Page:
Field trip leaders must report all accidents, necessitating the rendering of first aid, all near miss incidents, and incidents resulting in loss or damage to University property. Incidents requiring emergency response or police intervention must be reported to the faculty dean or head of research centre, preferably within 12 hours. Workplaces must report 'notifiable incidents' to WorkSafe ACT. In the case of the fieldtrip incident being a ‘notifiable incident’ the Health and Safety Office, faculty dean or head of research centre, should be notified immediately. Faculty deans or heads of research centers must report the matter to the Health and Safety Office for their onward reporting to Worksafe ACT. Serious incidents involving students should be reported to the Dean of Students in accordance with the University’s Critical Student Incident Management policy and procedures. For all instances involving injury or illness a University Accident/Incident Report form must be completed and forwarded to the Health and Safety Office in accordance with: Accident / Incident / Near Miss / Hazard Reporting Procedure : Health and Safety : University of Canberra All accidents and incidents must be investigated and deans and heads of research centres need to review the field trip’s risk management strategy. See Section C for a summary of reporting requirements.
Vehicles should be appropriate to the nature of the field trip. They should be well maintained and suitable equipped.
For field trips to remote locations, drivers should be trained in how to operate the vehicle in the expected field conditions, including basic vehicle maintenance and the use of recovery equipment, if supplied.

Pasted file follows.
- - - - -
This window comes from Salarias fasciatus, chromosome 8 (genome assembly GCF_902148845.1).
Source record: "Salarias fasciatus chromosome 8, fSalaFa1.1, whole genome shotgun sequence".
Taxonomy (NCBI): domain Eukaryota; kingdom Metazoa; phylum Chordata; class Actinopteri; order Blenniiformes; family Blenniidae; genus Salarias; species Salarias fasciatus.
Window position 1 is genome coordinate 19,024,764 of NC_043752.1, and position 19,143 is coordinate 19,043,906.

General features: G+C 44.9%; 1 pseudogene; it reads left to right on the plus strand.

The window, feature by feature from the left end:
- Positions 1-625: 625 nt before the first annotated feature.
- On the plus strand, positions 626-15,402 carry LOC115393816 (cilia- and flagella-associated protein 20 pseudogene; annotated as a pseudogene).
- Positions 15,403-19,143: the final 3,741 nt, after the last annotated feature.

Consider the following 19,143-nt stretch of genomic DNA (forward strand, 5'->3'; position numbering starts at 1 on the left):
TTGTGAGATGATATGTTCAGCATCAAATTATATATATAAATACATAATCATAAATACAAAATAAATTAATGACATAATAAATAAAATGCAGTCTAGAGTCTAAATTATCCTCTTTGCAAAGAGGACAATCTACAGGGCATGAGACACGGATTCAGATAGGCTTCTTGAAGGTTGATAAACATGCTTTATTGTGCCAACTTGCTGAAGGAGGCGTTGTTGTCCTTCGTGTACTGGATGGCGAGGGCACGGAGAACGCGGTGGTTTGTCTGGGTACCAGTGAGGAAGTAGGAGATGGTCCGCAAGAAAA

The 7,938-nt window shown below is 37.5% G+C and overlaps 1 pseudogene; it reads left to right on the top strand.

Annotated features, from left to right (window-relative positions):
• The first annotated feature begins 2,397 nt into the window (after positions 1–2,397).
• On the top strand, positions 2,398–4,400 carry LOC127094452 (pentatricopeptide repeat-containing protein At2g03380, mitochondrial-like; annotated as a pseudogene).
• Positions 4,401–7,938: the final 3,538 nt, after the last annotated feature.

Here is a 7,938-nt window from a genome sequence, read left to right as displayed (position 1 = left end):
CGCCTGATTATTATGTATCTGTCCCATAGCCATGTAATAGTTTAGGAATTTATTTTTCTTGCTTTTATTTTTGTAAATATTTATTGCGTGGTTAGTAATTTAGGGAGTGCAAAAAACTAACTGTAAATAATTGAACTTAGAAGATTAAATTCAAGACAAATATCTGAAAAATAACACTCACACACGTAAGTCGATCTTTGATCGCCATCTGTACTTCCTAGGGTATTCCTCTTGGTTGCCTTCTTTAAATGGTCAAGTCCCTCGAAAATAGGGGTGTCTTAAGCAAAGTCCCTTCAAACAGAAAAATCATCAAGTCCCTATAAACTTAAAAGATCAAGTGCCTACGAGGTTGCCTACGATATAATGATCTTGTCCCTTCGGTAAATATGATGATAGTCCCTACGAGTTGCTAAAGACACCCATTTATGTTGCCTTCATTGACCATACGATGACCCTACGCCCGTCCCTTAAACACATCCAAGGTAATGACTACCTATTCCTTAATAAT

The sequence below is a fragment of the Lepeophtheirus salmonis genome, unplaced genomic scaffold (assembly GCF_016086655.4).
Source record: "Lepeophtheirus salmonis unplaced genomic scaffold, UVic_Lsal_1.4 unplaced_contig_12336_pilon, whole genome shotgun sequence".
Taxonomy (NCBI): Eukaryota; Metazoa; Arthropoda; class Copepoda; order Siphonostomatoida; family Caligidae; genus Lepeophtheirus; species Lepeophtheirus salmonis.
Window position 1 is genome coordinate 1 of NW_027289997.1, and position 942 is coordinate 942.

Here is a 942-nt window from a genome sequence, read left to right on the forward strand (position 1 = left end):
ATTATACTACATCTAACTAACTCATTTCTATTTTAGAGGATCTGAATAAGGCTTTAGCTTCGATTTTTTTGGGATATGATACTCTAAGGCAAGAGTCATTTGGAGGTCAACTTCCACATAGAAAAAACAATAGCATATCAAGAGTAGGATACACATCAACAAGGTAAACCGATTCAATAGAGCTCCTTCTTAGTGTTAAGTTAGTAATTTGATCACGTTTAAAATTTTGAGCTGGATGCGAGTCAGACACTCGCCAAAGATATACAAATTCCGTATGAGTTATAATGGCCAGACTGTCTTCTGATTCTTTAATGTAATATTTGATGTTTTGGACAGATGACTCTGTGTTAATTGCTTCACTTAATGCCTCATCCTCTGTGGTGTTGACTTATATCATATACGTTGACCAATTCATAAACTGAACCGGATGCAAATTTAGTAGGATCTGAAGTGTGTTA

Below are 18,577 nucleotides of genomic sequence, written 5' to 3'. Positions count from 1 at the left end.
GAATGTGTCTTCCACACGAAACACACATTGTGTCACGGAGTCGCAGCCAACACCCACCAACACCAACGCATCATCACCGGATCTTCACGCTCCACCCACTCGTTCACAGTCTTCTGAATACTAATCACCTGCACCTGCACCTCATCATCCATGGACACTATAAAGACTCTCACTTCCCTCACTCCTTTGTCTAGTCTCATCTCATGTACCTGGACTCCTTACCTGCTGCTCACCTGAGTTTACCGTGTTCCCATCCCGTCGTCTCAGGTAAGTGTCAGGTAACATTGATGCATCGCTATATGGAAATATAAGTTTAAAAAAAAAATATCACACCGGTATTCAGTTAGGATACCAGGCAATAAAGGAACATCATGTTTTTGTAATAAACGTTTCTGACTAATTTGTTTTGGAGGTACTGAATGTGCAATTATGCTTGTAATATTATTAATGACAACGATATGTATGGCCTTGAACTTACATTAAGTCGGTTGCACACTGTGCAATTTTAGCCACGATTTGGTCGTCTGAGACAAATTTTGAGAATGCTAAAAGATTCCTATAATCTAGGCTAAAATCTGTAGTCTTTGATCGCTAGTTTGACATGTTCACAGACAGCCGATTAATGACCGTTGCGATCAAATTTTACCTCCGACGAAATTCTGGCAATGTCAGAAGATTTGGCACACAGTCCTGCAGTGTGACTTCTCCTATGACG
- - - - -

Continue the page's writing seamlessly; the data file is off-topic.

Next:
Rest breaks should be taken every two hours and drivers should drive for a maximum of 12 hours in any 24 hour period.
Staff and students participating in field trip activities officially organised and approved by the University are generally covered by the University’s insurance and protection arrangements.
All insurance or protection arrangements are subject to certain exclusions, terms, conditions and limitations. Student’s Personal Accident Insurance has limitations on claims relating to medical expenses, no cover is provided where the expense can be claimed under Medicare or the individual’s private health insurance fund. If in doubt about insurance coverage check with the Insurance Office.
Field trip leaders must notify the University’s insurance office at least 7 working days prior to any field trips involving travel in helicopters or chartered aircraft to allow for any necessary additional insurance cover to be arranged.
Where possible, University vehicles or hire vehicles should be used for field trip activities. If a private vehicle is used it must be registered and have comprehensive insurance that covers the use of the vehicle for business travel. The driver must hold an appropriate and valid licence. The University’s Motor Vehicle Insurance does not cover damage to private vehicles being used for field trip activities. The owner of the vehicle will be responsible for any vehicle insurance claim including the payment of any excess. Any passenger personal injury claims should be lodged under the vehicle owner’s Compulsory Third Party (CTP) insurance. University staff members undertaking their employment duties are covered under Workers Compensation.
Roles and Responsibilities:
Dean or head of research centre
Deans and heads are broadly responsible for the management of the health, safety and welfare of staff and students in their respective faculty or research centre, and are required to ensure safe systems of work are in place both on and off campus.